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One of the questions most asked of hearing specialists is, “My hearing aid is broken or is not working as well as it used to – should I have it repaired, or get a new one?” The truthful answer has to be, “It depends.” The matter of whether to repair or replace depends on many factors, and the “ideal answer” is particular to the person asking the question.

For starters, it must be mentioned that hearing aids – regardless of how well made they are or what their original cost was – sometimes break, or start to perform incorrectly. They operate, after all, in an atmosphere (your ear canals) that is inhospitable to them because it contains cerumen (ear wax) and moisture. Both ear wax and moisture are normal, but your hearing aids dislike them both. Moisture can damage the tiny electronics while wax can ‘gum up’ the interior. Beyond the inhospitable environment, accidental breakage from drops, and wearing away of components both contribute to declining performance. You should be expecting that your hearing aids will need repair or replacement sooner or later. They are not going to keep going indefinitely.

So how do you decide between replace and repair? The biggest factor really is you, and whether you like your current hearing aids. If you do (as a lot of wearers of older analog hearing aids do), it might be better for you to have them fixed than to switch to newer digital hearing aids with a different set of sound characteristics.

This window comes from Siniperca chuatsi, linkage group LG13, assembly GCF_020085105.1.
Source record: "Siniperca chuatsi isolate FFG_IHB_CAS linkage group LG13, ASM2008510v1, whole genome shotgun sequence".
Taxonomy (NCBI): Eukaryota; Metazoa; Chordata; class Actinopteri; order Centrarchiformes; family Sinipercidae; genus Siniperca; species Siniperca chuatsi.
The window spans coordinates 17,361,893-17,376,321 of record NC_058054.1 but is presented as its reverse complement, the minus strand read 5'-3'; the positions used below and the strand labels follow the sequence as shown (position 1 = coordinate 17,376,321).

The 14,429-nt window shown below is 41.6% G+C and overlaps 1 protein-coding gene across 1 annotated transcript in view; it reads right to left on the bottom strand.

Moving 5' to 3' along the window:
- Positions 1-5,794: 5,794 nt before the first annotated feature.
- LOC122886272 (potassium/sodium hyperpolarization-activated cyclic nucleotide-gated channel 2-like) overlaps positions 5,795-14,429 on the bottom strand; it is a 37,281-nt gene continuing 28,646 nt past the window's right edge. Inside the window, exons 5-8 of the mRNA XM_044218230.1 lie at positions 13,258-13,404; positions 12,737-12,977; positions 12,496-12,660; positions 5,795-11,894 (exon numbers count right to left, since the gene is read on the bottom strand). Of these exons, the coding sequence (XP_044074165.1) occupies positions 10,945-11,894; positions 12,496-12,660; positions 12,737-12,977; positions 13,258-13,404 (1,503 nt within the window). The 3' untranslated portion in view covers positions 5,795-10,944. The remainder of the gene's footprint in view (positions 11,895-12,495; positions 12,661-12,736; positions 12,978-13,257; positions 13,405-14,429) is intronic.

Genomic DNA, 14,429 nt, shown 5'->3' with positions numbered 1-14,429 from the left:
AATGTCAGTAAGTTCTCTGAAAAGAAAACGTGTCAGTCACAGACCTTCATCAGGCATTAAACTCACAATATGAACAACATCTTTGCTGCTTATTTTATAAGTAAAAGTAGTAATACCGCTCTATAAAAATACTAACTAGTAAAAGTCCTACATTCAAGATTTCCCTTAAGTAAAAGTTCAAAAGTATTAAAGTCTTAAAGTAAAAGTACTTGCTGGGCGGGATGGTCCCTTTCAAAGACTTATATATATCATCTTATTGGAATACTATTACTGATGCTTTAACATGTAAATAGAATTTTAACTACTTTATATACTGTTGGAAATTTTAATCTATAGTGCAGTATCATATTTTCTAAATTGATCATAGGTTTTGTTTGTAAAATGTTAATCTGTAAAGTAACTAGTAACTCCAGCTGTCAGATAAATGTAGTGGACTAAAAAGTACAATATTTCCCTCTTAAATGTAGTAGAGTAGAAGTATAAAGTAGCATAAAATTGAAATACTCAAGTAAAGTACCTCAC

Cost is certainly another major thing to consider. While new aids might cost thousands, repairing your current hearing aids may be possible for a few hundred. Balancing this, however, some people have insurance coverage that will fully or partly cover the cost of new hearing aids, but which will not cover fixing them.

If you decide to have your hearing aids repaired, another question that arises is, “Should I take them to the place I purchased them from, or send them to one of the numerous repair labs who advertise on the Internet?” While internet advertisers will try to position your local hearing specialist as nothing more than a middle-man, that isn’t accurate. There are many advantages to staying nearby. To begin with, they can determine if repairs are in fact needed. Second, they may be able to get the repairs done on-site reducing the amount of time you do not have your hearing aid. If they need to send the hearing aid back to the manufacturer for extensive repairs, they will make the process seamless for you and you may even get a better price because they work in bulk.

More options are open to those who decide to replace their current hearing aids. You should be open to new designs and technology understanding that anything new takes getting accustomed to. More modern hearing aids are more compact and offer enhanced program ability to obtain the quality of sound you prefer. So the decision whether to “replace or repair” is still yours, but hopefully this advice will assist you.